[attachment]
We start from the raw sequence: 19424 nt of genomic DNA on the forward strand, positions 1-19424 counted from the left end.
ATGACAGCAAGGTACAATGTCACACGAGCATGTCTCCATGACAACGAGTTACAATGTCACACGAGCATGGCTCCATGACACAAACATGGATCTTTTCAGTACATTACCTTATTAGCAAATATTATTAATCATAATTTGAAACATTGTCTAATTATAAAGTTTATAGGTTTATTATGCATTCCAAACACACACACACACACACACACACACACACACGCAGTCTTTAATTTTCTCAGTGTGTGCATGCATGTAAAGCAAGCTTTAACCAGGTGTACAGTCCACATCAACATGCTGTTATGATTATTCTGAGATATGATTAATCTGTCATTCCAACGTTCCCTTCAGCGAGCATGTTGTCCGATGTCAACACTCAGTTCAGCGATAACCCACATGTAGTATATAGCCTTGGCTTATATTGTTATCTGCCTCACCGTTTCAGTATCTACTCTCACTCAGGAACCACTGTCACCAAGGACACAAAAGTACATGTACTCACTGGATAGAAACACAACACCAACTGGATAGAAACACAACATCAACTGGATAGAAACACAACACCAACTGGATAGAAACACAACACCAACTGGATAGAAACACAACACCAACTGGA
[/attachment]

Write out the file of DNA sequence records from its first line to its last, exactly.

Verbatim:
We start from the raw sequence: 19424 nt of genomic DNA on the forward strand, positions 1-19424 counted from the left end.
ATGACAGCAAGGTACAATGTCACACGAGCATGTCTCCATGACAACGAGTTACAATGTCACACGAGCATGGCTCCATGACACAAACATGGATCTTTTCAGTACATTACCTTATTAGCAAATATTATTAATCATAATTTGAAACATTGTCTAATTATAAAGTTTATAGGTTTATTATGCATTCCAAACACACACACACACACACACACACACACACACGCAGTCTTTAATTTTCTCAGTGTGTGCATGCATGTAAAGCAAGCTTTAACCAGGTGTACAGTCCACATCAACATGCTGTTATGATTATTCTGAGATATGATTAATCTGTCATTCCAACGTTCCCTTCAGCGAGCATGTTGTCCGATGTCAACACTCAGTTCAGCGATAACCCACATGTAGTATATAGCCTTGGCTTATATTGTTATCTGCCTCACCGTTTCAGTATCTACTCTCACTCAGGAACCACTGTCACCAAGGACACAAAAGTACATGTACTCACTGGATAGAAACACAACACCAACTGGATAGAAACACAACATCAACTGGATAGAAACACAACACCAACTGGATAGAAACACAACACCAACTGGATAGAAACACAACACCAACTGGA